In mid-March, California-based Lion Electric, a maker of all-electric trucks and buses, announced it would construct a battery manufacturing plant and innovation center in Québec in Saint‑Jérôme. The Canadian and provincial governments pledged combined support of nearly C$100 million toward the $185 million plant. Two weeks later, electric off-road vehicle developer Taiga Motors pledged to invest part of $185 million in recently announced funding in a new mass-production assembly facility in Shawinigan, Québec, where it will accelerate production of electric snowmobiles and personal watercraft, as well as Taiga’s side-by-side vehicles. The new facility will supplement a ramp-up in production capacity at Taiga’s R&D site in Montréal.
The projects will rise against a backdrop of electrification strategies from various levels of government and powerful players such as Hydro-Québec.
Lion already has a vehicle assembly location in Saint‑Jérôme (part of the Montréal metro area) and another in Sacramento, California. Its new factory is planned to begin operations in early 2023 and will produce battery packs and modules made from lithium-ion cells. Construction is projected to break ground over the next few months “at a location to be confirmed in the near future,” the company said. Over the last decade, Lion has established itself as a leader in the all-electric school bus industry, having delivered over 300 all-electric school buses in North America with over 6 million miles driven since 2016.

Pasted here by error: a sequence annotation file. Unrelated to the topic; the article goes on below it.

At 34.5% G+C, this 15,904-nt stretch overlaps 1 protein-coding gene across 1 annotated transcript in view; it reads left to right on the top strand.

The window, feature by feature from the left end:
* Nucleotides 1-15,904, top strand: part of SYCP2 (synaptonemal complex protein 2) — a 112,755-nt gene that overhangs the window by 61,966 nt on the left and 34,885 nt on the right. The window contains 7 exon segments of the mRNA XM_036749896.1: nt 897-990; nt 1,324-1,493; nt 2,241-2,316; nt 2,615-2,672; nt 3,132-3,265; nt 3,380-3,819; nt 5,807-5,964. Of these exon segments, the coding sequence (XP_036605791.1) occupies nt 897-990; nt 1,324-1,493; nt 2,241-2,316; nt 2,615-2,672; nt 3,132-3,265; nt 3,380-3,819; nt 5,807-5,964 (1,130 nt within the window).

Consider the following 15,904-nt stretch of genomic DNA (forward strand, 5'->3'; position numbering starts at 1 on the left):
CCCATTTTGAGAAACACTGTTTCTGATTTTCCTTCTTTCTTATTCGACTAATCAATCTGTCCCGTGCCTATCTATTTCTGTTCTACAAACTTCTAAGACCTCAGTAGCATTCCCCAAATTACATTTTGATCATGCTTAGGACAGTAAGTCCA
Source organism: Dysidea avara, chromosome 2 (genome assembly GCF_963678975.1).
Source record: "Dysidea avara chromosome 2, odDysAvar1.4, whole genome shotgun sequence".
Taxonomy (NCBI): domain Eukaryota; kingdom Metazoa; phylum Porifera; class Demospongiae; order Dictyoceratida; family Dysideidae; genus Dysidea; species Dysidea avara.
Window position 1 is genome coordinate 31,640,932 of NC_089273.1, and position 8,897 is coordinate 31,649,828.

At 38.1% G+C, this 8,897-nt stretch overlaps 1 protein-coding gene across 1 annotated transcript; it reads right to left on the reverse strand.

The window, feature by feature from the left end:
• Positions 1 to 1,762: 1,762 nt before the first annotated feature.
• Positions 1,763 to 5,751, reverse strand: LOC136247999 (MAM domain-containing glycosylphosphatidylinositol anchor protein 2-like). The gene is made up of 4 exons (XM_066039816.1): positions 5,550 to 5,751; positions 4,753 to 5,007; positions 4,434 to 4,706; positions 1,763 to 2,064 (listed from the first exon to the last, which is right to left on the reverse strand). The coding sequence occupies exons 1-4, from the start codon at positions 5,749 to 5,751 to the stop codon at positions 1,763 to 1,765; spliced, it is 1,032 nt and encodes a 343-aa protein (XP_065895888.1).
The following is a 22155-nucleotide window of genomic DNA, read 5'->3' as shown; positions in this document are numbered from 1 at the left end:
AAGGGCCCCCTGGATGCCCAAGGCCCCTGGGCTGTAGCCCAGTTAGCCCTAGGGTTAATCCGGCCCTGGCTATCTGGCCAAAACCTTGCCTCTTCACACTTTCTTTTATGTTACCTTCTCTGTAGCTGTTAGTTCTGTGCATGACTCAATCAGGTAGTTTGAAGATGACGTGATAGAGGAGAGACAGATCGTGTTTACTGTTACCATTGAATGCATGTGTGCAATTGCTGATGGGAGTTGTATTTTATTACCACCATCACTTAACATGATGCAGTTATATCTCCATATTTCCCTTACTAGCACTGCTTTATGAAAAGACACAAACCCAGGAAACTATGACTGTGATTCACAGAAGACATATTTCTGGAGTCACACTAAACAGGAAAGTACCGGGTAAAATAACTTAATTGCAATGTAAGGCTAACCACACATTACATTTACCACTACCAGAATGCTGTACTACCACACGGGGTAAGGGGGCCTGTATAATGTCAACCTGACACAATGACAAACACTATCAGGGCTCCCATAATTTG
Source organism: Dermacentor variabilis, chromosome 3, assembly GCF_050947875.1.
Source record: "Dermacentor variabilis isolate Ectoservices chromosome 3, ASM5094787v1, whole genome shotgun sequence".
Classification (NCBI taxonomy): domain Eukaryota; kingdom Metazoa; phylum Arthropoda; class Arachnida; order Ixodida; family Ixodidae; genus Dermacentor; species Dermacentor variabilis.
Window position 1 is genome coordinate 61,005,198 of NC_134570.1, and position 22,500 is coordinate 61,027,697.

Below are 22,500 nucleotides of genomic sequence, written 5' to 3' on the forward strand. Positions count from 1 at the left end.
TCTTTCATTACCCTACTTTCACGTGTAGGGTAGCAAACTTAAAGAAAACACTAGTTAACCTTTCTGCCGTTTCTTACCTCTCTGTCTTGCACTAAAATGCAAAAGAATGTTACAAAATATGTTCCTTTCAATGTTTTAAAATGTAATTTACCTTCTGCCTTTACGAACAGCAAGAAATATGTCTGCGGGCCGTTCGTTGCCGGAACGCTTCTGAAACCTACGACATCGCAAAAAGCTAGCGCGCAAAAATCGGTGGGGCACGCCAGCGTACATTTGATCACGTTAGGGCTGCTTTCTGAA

Among its customers is Amazon, for which it’s delivering hundreds of all-electric trucks by 2025. In February, Lion added to its roster of customers with an order for 10 all-electric school buses from the Los Angeles Unified School District (LAUSD). But its growth in Québec is just as pivotal.
“With the construction of the plant, Lion predicts to see a considerable reduction in the cost of its vehicle manufacturing while ensuring control and optimization of a key component of its vehicle supply chain,” the company said in its announcement. “With a planned yearly production capacity of 5 gigawatt-hours in battery storage, Lion will be able to electrify approximately 14,000 medium and heavy-duty vehicles annually.” The move will also make the company the first Canadian manufacturer of medium- and heavy-duty vehicles to equip itself with its own automated battery pack manufacturing capability.
In November, Lion entered into a business combination agreement and plan of reorganization pursuant to which a wholly-owned subsidiary of Lion will merge with Northern Genesis Acquisition Corp., a publicly traded special purpose acquisition company (SPAC) focused on a commitment to sustainability.
“Thanks to the financing provided by the federal and provincial governments, we will now be able to manufacture in Canada what we previously imported,” said Lion Electric CEO and Founder Marc Bédard. “Lion, Quebec and Canada will gain from this, both on the economic and environmental fronts, to the great benefit of generations to come.”
In a CNBC interview in January, Bédard said a factory would be opened in the U.S. in the next two years.
Green Growth in Shawinigan
Later in March, Taiga Motors announced its intent to build its facility in Shawinigan, scheduled for completion in 2022. The facility is expected to increase Taiga’s production capacity to 80,000 units by 2025.
“This facility, a part of the $185 million in recently announced funding, will bolster Taiga into becoming a globally leading OEM for powersports vehicles,” said Samuel Bruneau, CEO of Taiga. “We have seen strong customer demand limited by product availability. This new facility shows Taiga’s continued commitment to be trailbreakers and offer electric vehicles capable of diving mass-market adoption without compromise.”